Social network sites are an example of the ways in which youth engage in what Henry Jenkins calls participatory culture. In his white paper, “Confronting the Challenges of Participatory Culture: Media Education for the 21st Century”, Jenkins (2009) defines participatory culture as “a culture with low barriers to artistic expression and civic engagement, strong support for creating and sharing one’s creations, and some type of informal mentorship whereby what is known by the most experienced is passed along to novices” (p. 3). He goes on to identify specific skills that will be necessary to engage effectively in this participatory culture, namely:
· Play
· Performance
· Simulation
· Appropriation
· Multitasking
· Distributed Cognition
· Collective Intelligence
· Judgment
· Transmedia Navigation
· Networking
· Negotiation (p. 4)

Now I know this sounds a little jargony and the one thing I want to be careful to avoid (at least in my blog posts) as I pursue graduate work is jargon. So let me break it down for you and explain what I took away from this paper.

Links from presentation:

Media Literacy

Media Awareness Network
Don’t Buy It
Centre for Media Literacy
Association for Media Literacy
Critical Media Literacy

Blogs to Read

Dangerously Irrelevant
Free Technology for Teachers
Moving at the Speed of Creativity
Cool Cat Teacher
The Spicy Learning Blog

New Teacher Resources

Tools for the 21st Century Teacher
The Educator’s PLN Ning

Follow these people on Twitter.

Channeling the Backchannel: The Power of Hidden Conversations


Yesterday my friend Ryan dropped off five netbooks for me to use in my classes and you better believe I used them today.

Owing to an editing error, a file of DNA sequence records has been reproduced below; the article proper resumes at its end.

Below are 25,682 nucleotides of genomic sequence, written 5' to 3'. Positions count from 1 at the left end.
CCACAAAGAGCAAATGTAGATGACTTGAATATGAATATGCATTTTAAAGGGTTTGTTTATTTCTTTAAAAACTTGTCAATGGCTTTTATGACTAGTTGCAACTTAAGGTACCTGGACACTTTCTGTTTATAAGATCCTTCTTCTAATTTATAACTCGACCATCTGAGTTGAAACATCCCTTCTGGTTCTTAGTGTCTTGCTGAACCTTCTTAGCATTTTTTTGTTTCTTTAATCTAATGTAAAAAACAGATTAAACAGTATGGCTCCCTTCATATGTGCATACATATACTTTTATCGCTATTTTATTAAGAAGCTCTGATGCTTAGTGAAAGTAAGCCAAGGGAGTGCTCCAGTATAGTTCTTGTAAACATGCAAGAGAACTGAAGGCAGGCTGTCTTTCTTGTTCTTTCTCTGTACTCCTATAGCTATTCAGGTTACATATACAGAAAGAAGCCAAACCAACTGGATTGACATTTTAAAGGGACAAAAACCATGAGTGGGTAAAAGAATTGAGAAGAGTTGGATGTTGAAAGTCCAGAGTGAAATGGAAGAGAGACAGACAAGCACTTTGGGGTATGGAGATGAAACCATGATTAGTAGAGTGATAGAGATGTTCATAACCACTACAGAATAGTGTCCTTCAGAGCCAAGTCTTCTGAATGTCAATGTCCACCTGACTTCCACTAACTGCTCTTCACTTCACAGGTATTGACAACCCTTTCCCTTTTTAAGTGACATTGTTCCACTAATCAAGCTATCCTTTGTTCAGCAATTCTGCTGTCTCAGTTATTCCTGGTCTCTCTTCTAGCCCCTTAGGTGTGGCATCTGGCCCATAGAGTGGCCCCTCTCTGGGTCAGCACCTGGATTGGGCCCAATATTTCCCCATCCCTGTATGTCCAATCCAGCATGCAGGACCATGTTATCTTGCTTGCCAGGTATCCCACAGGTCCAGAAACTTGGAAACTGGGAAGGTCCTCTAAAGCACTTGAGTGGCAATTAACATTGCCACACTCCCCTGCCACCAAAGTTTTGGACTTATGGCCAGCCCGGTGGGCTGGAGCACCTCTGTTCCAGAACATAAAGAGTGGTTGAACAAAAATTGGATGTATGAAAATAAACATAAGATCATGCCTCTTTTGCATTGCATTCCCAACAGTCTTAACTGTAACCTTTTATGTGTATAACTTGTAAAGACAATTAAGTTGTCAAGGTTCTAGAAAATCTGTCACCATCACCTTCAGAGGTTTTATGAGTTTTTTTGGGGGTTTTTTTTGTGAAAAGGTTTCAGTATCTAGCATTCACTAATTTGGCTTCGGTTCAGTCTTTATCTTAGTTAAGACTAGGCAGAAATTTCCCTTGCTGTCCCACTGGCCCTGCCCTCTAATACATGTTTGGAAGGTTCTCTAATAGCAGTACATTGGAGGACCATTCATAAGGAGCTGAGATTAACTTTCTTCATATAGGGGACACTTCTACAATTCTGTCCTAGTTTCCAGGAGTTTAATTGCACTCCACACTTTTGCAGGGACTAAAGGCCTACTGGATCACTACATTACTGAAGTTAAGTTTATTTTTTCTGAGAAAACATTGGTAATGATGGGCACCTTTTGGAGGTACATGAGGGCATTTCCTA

By combining the netbooks with the devices my students already had, I had the entire class connected to the internet.

In my grade 12 class, we were watching the movie Secret Window as an end to our horror fiction unit. I always find it touch to keep students actively viewing when we’re watching movies even though I give them something specific to focus on and build in accountability. So instead I set up a backchannel using Today’s Meet. That is the actual link to our transcript from this morning. The messages with the hashtag #secretwindow are not from our class.

Now, I’ll be the first to admit there was some uproductive stuff at the beginning and end (don’t worry. I dealt with it), and I realize that not everyone participated in the discussion, but the class was much more engaged!

We were able to have conversations about things I wanted the students to focus on without disrupting the flow of the movie. It makes me think back to the way I’d usually show films and constantly pause the movie to draw students’ attention to something (so annoying!) and laugh.